To the OP, I'm assuming that your tap water is not ideal for brewing. But what are the actual problems? If it's a question of overmineralization and high alkalinity, then maybe your solution to the overly low alkalinity in that new Walmart water is blending? That is the first place I would seek my alkalinity.
The second option would be to use baking soda, since its readily available. As Jon pointed out, it is important to keep the sodium level modest in most cases. The thing he didn't point out is that if you are adding sparging water to the mash, then the baking soda free sparging water addition will dilute that high sodium content that may exist in the mash. The resulting sodium content in the kettle can be much lower than that required in the mash due to the baking soda use. The supporter's version of Bru'n Water includes this dilution feature, so that you know what your ending sodium content is in the kettle and you can safely add extra baking soda to the mash to meet your pH target. The next supporter's version will be even better. Be aware that the free version is probably never going to be updated. There are good reasons to become a supporter.
By the way, you really have to push the sodium level well above 100 ppm to have any significant taste effects and they only rear their head when you also have a lot of sulfate in the water. Don't be too afraid of sodium. That 50 ppm level is safe.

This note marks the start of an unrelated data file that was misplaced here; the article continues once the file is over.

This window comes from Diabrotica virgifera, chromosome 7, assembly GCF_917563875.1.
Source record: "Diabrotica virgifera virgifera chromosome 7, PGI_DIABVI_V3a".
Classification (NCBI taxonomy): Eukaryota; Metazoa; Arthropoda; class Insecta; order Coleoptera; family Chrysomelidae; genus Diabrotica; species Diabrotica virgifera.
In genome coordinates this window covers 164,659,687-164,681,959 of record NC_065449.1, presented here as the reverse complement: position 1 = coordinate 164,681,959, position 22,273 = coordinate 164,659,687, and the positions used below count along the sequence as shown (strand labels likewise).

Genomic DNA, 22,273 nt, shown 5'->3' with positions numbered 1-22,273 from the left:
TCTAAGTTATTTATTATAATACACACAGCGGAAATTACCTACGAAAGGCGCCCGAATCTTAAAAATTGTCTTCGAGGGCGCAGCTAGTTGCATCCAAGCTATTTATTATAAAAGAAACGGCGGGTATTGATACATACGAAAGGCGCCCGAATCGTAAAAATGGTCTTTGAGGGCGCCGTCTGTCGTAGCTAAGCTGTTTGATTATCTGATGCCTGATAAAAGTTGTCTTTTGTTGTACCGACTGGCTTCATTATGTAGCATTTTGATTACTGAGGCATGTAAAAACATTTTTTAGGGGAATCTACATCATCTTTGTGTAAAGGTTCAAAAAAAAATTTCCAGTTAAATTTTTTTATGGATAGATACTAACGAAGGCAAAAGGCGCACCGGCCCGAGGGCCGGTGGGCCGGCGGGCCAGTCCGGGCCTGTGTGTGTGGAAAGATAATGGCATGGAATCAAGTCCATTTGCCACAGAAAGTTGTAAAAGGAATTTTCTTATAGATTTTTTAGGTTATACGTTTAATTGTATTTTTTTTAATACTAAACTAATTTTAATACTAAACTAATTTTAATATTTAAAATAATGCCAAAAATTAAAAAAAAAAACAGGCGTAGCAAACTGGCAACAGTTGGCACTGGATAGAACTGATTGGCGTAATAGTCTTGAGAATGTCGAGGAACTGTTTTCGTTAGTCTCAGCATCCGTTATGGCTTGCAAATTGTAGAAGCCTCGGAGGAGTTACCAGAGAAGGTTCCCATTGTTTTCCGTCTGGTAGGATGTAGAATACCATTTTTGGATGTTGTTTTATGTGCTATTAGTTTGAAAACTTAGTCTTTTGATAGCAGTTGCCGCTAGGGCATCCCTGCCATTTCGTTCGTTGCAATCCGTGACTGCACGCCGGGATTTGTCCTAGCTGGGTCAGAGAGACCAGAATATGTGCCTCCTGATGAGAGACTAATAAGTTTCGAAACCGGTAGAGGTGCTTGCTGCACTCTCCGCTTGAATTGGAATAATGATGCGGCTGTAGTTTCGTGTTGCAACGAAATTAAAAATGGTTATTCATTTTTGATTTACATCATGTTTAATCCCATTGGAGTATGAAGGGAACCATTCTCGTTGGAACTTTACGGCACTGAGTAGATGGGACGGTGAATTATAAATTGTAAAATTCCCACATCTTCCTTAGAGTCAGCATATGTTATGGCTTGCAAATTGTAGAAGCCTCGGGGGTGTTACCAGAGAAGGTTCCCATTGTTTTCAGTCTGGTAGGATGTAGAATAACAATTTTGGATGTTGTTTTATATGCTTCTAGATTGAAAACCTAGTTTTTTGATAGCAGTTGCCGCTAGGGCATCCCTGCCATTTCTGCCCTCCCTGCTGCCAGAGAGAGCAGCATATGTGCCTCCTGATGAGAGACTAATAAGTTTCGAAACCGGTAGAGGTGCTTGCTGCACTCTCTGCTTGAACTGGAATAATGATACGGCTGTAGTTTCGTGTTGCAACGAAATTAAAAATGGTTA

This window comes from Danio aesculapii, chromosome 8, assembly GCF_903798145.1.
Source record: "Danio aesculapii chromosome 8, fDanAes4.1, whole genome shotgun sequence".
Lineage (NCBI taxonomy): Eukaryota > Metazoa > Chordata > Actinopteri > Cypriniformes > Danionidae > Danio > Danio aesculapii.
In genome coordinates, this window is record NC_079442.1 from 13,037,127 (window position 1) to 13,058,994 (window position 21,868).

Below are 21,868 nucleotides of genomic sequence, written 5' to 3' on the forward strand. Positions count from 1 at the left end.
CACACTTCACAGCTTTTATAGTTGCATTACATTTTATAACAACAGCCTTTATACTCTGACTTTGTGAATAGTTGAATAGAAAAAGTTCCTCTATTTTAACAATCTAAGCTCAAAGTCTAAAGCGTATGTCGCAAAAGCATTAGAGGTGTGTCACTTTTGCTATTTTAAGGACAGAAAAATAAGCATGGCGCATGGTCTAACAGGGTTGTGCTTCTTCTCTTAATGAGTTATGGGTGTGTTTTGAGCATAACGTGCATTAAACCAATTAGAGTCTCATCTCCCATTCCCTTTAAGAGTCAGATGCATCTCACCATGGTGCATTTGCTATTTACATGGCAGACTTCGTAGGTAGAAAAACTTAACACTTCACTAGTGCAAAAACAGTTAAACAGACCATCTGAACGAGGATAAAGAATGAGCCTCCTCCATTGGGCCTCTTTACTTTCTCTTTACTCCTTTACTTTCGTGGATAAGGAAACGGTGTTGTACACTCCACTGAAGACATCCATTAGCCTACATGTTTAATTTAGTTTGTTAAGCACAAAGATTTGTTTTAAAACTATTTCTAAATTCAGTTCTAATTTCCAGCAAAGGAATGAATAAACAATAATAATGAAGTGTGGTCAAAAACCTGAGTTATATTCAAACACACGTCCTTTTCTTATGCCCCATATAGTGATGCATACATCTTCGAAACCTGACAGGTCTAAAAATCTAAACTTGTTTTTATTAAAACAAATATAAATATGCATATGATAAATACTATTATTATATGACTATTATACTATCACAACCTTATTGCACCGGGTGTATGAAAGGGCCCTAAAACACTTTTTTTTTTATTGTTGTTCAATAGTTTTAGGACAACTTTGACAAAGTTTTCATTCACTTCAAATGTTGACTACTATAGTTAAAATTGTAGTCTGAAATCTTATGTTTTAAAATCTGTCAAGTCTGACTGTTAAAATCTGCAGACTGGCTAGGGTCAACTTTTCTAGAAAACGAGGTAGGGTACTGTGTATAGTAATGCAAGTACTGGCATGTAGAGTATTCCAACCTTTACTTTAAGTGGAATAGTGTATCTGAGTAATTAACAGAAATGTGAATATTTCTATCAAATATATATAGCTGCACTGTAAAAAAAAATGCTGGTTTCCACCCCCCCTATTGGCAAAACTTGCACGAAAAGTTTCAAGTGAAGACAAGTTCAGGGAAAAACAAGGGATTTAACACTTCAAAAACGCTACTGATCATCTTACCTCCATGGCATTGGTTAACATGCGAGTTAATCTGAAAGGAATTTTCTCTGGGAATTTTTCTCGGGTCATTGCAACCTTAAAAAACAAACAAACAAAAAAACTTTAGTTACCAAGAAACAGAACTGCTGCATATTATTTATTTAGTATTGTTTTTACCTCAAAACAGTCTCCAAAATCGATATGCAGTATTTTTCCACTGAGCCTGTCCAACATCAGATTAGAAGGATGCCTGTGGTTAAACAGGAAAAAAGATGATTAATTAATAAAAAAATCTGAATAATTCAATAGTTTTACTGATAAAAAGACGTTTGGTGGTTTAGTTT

Yes, Pickling Lime does have to be added directly to the mash or you will cause calcium in your existing water to precipitate out. But in most cases, you are starting out with a water like RO or DI and you don't really need to worry about precipitating calcium out. I still add my lime directly to the mash. PS: All the rest of your mineral and acid additions should be added to the water BEFORE you add the grains. This helps assure that you get all the additions completely mixed and dissolved in the water and EVENLY distributed in your mash. DON'T add minerals to the mash and expect to be able to mix everything well. Matt already proved that it is very difficult to get the additions mixed in the mash.
Gordon's method is good in Dry Stouts and in beers where you DON'T want the roasty flavors in your finished beer. But it is generally a poor substitute for getting the water chemistry correct in the first place and mashing the dark grains in the main mash. In addition, the recipe is likely to need to be modified with much higher dark grain content to account for the poorer color and roast flavor extraction that Gordon's method produces. It is not a panacea. BETTER CHEMISTRY = BETTER BEER